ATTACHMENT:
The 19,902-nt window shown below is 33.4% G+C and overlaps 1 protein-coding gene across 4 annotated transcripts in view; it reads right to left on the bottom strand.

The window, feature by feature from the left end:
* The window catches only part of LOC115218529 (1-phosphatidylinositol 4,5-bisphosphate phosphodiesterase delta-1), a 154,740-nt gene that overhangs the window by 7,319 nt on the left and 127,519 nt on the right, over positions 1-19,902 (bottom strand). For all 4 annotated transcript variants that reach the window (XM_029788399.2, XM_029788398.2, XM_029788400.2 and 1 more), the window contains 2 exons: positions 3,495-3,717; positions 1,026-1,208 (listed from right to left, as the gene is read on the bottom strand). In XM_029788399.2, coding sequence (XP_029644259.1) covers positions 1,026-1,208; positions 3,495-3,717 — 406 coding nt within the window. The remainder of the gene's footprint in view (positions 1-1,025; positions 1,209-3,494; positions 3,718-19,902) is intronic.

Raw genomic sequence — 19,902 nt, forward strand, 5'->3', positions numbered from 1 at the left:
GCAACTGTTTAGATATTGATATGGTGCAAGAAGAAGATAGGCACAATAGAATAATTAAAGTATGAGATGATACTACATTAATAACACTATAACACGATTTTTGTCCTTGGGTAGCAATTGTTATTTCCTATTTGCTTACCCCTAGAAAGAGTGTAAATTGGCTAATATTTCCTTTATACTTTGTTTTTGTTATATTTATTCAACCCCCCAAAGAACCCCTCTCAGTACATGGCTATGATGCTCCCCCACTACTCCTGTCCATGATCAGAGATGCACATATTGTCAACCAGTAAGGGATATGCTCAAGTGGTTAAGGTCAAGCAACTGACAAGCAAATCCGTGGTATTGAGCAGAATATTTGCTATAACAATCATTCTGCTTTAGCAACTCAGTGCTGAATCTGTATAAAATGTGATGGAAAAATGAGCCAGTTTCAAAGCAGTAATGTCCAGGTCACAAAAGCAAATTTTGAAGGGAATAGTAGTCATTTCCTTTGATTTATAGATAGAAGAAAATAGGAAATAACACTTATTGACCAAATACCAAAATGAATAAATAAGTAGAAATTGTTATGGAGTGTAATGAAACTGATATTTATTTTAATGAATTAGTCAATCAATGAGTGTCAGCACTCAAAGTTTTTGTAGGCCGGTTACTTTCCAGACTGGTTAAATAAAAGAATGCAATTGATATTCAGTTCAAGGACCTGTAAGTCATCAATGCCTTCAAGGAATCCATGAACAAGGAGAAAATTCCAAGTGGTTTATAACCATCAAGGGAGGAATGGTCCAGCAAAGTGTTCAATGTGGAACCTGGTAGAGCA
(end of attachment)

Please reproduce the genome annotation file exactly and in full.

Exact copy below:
The 19,902-nt window shown below is 33.4% G+C and overlaps 1 protein-coding gene across 4 annotated transcripts in view; it reads right to left on the bottom strand.

The window, feature by feature from the left end:
* The window catches only part of LOC115218529 (1-phosphatidylinositol 4,5-bisphosphate phosphodiesterase delta-1), a 154,740-nt gene that overhangs the window by 7,319 nt on the left and 127,519 nt on the right, over positions 1-19,902 (bottom strand). For all 4 annotated transcript variants that reach the window (XM_029788399.2, XM_029788398.2, XM_029788400.2 and 1 more), the window contains 2 exons: positions 3,495-3,717; positions 1,026-1,208 (listed from right to left, as the gene is read on the bottom strand). In XM_029788399.2, coding sequence (XP_029644259.1) covers positions 1,026-1,208; positions 3,495-3,717 — 406 coding nt within the window. The remainder of the gene's footprint in view (positions 1-1,025; positions 1,209-3,494; positions 3,718-19,902) is intronic.

Raw genomic sequence — 19,902 nt, forward strand, 5'->3', positions numbered from 1 at the left:
GCAACTGTTTAGATATTGATATGGTGCAAGAAGAAGATAGGCACAATAGAATAATTAAAGTATGAGATGATACTACATTAATAACACTATAACACGATTTTTGTCCTTGGGTAGCAATTGTTATTTCCTATTTGCTTACCCCTAGAAAGAGTGTAAATTGGCTAATATTTCCTTTATACTTTGTTTTTGTTATATTTATTCAACCCCCCAAAGAACCCCTCTCAGTACATGGCTATGATGCTCCCCCACTACTCCTGTCCATGATCAGAGATGCACATATTGTCAACCAGTAAGGGATATGCTCAAGTGGTTAAGGTCAAGCAACTGACAAGCAAATCCGTGGTATTGAGCAGAATATTTGCTATAACAATCATTCTGCTTTAGCAACTCAGTGCTGAATCTGTATAAAATGTGATGGAAAAATGAGCCAGTTTCAAAGCAGTAATGTCCAGGTCACAAAAGCAAATTTTGAAGGGAATAGTAGTCATTTCCTTTGATTTATAGATAGAAGAAAATAGGAAATAACACTTATTGACCAAATACCAAAATGAATAAATAAGTAGAAATTGTTATGGAGTGTAATGAAACTGATATTTATTTTAATGAATTAGTCAATCAATGAGTGTCAGCACTCAAAGTTTTTGTAGGCCGGTTACTTTCCAGACTGGTTAAATAAAAGAATGCAATTGATATTCAGTTCAAGGACCTGTAAGTCATCAATGCCTTCAAGGAATCCATGAACAAGGAGAAAATTCCAAGTGGTTTATAACCATCAAGGGAGGAATGGTCCAGCAAAGTGTTCAATGTGGAACCTGGTAGAGCA